As noted in the results of our initial audit, primary differences between strong and weak plans include: level of specificity, easy availability of information, thoughtful identification of key audiences and needs, and quality and sustainability of flagship initiatives. While some agency plans are strengthened by exceeding certain OGD requirements, on average the majority of the improvements are due to agencies better meeting the requirements. Examples of how agencies address these particular weaknesses in the revised versions include:
Version 1.2 of the Department of Transportations’ (DOT) Open Government Plan includes specific milestones for publishing online high value information that is not currently available, and includes a description of the agency's process for determining what constitutes “high value information.” Version 1 of the plan included no information on what information the agency would publish, or when.
Version 1.1 of the Department of Justice’s (DOJ) Open Government Plan incorporates a wealth of information about how the agency handles requests for information from the public and from Congress. Before updating the plan, the information was buried a couple of clicks away on the agency’s /open page. Additionally, updated plans from a couple of agencies, including the Department of Homeland Security and the National Archives and Records Administration, fixed technical problems like broken links in the revised plan, making it easier for the public to find information.
Version 1.1 of the Department of Health and Human Services’ (HHS) Open Government Plan includes a comprehensive list of stakeholders and their information needs. The agency also includes a type of information labeled "Accountability information" for every stakeholder activity in recognition of its responsibility to disclose information about its performance. Version 1 of HHS’ plan only identified stakeholders at a very high level (e.g. the public, regulated industry, congress etc).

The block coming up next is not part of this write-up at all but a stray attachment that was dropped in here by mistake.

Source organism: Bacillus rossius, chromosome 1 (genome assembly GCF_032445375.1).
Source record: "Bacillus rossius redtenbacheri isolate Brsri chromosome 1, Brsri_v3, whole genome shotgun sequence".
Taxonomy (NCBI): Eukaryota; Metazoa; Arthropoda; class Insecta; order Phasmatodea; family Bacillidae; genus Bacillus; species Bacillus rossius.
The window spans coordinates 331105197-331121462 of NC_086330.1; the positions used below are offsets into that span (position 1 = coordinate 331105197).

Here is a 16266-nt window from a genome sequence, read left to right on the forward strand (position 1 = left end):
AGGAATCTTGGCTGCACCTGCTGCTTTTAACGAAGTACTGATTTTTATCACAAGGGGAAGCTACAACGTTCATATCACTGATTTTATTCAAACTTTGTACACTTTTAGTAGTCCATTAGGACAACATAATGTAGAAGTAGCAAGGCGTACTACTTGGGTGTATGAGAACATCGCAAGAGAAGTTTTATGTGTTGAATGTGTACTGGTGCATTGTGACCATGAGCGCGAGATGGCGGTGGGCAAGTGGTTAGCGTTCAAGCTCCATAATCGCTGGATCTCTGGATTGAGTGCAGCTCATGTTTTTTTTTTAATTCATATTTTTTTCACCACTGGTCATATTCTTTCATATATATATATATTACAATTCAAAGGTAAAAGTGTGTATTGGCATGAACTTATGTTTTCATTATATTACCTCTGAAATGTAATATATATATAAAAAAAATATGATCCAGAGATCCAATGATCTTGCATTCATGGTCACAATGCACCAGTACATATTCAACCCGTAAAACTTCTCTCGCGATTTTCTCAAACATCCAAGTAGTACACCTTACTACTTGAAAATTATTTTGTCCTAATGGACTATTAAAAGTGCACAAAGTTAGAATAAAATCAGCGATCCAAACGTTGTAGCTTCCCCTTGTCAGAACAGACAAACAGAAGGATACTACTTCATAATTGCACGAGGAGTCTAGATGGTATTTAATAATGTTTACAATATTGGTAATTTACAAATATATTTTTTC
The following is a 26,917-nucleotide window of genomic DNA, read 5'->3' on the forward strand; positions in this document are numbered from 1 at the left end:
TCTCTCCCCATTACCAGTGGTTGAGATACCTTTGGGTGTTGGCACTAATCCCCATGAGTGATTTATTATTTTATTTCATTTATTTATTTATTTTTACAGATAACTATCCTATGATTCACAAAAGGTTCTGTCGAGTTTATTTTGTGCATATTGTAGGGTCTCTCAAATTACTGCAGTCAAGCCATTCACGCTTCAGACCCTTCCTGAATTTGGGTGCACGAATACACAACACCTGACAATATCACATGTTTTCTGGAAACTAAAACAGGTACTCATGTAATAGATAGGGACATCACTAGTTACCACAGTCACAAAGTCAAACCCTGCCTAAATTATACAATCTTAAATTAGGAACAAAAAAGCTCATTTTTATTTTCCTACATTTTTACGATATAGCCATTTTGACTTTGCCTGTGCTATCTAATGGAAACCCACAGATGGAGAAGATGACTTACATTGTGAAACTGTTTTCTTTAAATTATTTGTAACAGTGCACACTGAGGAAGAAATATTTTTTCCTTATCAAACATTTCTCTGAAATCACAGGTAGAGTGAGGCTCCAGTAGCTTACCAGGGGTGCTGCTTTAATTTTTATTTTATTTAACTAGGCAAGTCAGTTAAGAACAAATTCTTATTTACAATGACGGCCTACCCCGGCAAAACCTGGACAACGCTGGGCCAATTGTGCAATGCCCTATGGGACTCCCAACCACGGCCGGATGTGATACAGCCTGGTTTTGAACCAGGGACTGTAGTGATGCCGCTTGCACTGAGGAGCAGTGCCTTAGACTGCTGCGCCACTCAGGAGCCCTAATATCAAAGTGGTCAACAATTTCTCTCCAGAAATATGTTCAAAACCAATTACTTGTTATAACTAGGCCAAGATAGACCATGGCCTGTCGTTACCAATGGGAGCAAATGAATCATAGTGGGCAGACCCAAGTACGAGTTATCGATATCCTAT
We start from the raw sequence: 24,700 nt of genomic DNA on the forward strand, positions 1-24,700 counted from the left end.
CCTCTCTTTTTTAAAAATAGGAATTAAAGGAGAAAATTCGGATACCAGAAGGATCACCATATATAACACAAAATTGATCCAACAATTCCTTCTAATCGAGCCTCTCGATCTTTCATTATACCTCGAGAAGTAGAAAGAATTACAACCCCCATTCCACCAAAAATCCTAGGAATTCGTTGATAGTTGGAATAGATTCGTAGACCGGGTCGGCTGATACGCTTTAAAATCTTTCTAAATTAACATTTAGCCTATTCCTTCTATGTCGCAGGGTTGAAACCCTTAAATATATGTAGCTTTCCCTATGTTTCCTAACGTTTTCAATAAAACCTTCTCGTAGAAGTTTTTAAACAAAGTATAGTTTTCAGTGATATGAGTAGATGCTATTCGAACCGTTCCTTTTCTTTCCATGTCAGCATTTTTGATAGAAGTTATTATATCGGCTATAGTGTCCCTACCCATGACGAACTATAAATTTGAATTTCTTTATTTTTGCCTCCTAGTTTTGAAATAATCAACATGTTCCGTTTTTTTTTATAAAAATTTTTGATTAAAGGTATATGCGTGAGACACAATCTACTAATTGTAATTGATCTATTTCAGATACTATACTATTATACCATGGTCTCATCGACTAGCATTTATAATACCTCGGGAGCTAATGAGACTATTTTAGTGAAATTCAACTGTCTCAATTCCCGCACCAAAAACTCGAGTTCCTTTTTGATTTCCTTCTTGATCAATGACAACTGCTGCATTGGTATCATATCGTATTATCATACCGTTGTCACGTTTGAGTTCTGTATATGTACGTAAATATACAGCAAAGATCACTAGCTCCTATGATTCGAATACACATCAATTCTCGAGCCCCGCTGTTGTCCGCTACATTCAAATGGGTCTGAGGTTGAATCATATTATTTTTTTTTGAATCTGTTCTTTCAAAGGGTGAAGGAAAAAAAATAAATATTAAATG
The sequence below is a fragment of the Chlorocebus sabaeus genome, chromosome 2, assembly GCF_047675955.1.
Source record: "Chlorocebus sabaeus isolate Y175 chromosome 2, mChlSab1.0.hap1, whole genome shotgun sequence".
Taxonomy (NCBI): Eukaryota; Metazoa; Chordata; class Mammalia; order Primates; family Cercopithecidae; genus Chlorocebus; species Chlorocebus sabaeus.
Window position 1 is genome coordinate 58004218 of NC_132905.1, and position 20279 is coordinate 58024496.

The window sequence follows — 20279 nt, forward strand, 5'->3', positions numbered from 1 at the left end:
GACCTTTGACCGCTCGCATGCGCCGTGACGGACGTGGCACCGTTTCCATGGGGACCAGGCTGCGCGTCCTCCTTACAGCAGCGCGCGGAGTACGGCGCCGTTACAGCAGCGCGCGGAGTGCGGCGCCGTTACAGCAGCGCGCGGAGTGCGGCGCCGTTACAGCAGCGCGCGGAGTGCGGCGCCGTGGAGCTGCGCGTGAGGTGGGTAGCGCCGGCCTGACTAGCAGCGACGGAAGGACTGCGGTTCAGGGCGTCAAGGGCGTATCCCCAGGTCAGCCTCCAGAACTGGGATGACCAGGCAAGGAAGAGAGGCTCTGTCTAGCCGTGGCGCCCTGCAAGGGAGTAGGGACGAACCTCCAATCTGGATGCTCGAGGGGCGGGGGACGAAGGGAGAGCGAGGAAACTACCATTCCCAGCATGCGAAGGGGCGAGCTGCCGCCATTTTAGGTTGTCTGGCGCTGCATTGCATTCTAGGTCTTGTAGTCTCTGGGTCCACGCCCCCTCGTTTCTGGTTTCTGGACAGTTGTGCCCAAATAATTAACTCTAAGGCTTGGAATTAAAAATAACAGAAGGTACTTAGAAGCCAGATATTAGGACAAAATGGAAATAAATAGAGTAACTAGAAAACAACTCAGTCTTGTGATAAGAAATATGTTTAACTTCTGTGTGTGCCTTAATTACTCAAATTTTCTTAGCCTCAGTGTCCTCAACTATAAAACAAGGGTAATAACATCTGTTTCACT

Version 1.1 of the Social Security Administration’s (SSA) Open Government Plan includes specific tools and feedback mechanisms—including web metrics, people served, and user satisfaction surveys—the agency will use to continually improve and expand its flagship initiatives to meet the changing needs and preferences of the public. Version 1 of the plan discussed measuring performance of the flagship initiatives in the abstract.
Updated plans were also strengthened by the addition of specific internal management changes to increase transparency, participation, and collaboration.
Version 1.1 of the Department of Education’s Open Government Plan, for example, describes the creation of a formalized Open Government Steering Committee, and lays out the Committee’s agenda and deadlines, including the publication of an “Open Government Policy Document” to clarify how open government functions. Version 1 of the plan noted the agency was convening a working group to address “regulatory and statutory challenges.”
Evaluations of “extra open government plans” were completed May 17 and May 24; informal feedback from these evaluations was provided to the agencies at the end of May. Re-evaluations of all updated open government plans were completed between June 25 and July 8. All evaluations were completed using new media tools that involved a number of evaluators from multiple organizations. As with the initial evaluations, the criteria for assessment were based on the requirements in the OGD. For each item assessed, evaluators gave a score of 0 if the plan did not address the item, 1 if the plan referenced the item, but did not include a clear roadmap to achieve results, and 2 is the plan fulfilled the requirement. The maximum basic score was 60, except for agencies without original classification authority, where the maximum was 58 points.
Evaluators could also give an agency a bonus point for exceeding the requirement on each item. The highest number of bonus points received by any agency was 18. Bonus points were added on to the basic score, as a sort of extra credit.